As some of you might be knowing, the renowned Sri Vaishnava acharya, Ramanujacharya before becoming a Sri Vaishnava, was a disciple of a Vaishnavite named Yadava Prakasha who propounded the Svabhavika Bhedabheda philosophy and even wrote a commentary on the Vedanta Sutras based on it (which unfortunately, is lost). Ramanuja is known to have had frequent disagreements with him whenever Yadava Prakasha used to teach his philosophy to his students. One of the famous disagreements between the two were on Adi Shankaracharya's interpretation of a verse in Chandogya Upanishad where Shankara compared the colour of Ishwara's eyes with a monkey's nates:

tasya yathā kapyāsaṃ puṇḍarīkamevamakṣiṇī tasyoditi nāma sa eṣa sarvebhyaḥ pāpmabhya udita udeti ha vai sarvebhyaḥ pāpmabhyo ya evaṃ veda ॥

English Translation: Whose eyes are like blue lotus's, his name is ut, for he has risen (udita) above all evil. He also who knows this, rises above all evil.

Adi Shankaracharya's commentary: "Kapyasa" is the "asa", seat, of the "Kapi", monkey; the term "asa" being derived from the root "asa", to sit, with the ghan affix. The term "Kapyasa" therefore stands for the part of the monkey's back on which it sits; so that when the lotus is spoken of as "Kapyasa", "monkey-seat", what is meant is that it is extremely bright (and red); so the eyes of the Solar Person also are bright red. Inasmuch as the Simile is an indirect one, - the lotus being likened to the monkey's seat, and the eyes being likened to the lotus, - it cannot be regarded as incompatible with the dignity of the subject.

You can read about the relationship between Yadava Prakasha and Ramanujacharya in detail here.

Now, before coming to my question, let me explain the basics of Yadava Prakasha's Svabhavika Bhedabheda Vedanta philosophy. According to Yadava Prakasha, the Jivatma is simultaneously both the same and different from Paramatma, and that this simultaneous sameness and difference is natural, not the product of an artificial constraint like Bhaskara's philosophy of Aupadhika Bhedabheda. Yadava Prakasha like most commentators holds the world as to be real and the Supreme Brahman to be Vishnu only and no other deity. Svabhavika Bhedabheda Vedanta philosophy like most other Vedanta philosophies does not subscribe to an impersonal Brahman. Moreover, moksha according to Yadava Prakasha simply means the attainment of Vaikuntha.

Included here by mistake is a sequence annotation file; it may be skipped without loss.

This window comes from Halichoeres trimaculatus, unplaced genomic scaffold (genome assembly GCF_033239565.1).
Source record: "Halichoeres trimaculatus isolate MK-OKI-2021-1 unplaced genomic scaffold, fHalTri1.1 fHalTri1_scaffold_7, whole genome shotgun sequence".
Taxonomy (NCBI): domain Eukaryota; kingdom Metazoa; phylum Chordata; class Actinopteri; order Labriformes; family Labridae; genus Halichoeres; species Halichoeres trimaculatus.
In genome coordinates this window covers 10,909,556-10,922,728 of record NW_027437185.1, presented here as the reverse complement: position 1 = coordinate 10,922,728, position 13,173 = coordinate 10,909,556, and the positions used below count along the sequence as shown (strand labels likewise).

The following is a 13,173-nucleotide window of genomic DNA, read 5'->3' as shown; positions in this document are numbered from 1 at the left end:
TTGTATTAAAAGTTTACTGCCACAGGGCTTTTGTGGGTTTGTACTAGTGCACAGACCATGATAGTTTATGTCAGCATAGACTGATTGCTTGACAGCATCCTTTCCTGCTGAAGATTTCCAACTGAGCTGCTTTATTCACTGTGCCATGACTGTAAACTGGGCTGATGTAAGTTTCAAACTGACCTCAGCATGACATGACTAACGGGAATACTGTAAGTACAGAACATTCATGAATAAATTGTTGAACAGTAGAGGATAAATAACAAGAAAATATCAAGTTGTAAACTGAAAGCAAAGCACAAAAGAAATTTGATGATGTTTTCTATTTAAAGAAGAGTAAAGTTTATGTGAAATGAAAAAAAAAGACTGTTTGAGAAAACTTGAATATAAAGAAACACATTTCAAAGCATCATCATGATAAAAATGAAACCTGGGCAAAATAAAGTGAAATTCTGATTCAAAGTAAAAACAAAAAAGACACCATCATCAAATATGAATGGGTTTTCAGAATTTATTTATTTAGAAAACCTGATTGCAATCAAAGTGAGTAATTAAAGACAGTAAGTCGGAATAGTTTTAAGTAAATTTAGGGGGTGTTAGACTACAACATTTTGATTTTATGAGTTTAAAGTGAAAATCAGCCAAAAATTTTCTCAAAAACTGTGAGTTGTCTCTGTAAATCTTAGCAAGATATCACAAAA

Now, as I have described in the earlier part of my question, Ramanuja had got into an argument with Yadava Prakasha on the Shankara's interpretation of a verse in the Chandogya Upanishad, my question is why did Yadava Prakasha teach the Chandogya Upanishad along with Adi Shankaracharya's commentary? Is Shankara's Advaita Vedanta philosophy similar to Yadava Prakasha's Svabhavika Bhedabheda Vedanta philosophy? From whatever I have gathered about Svabhavika Bhedabheda Vedanta philosophy, I haven't found anything similar to Shankara's philosophy. On the contrary, I find the two philosophies at opposite poles. What are the similarities between Advaita Vedanta and Svabhavika Bhedabheda Vedanta philosophies?

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    As you told that Yadava Prakasha' commentary on Brahma Sutras is lost, I think it would be very difficult to predict what Svabhavaika Bhedabheda preaches.
    – Pandya
    Commented Mar 31, 2018 at 14:47


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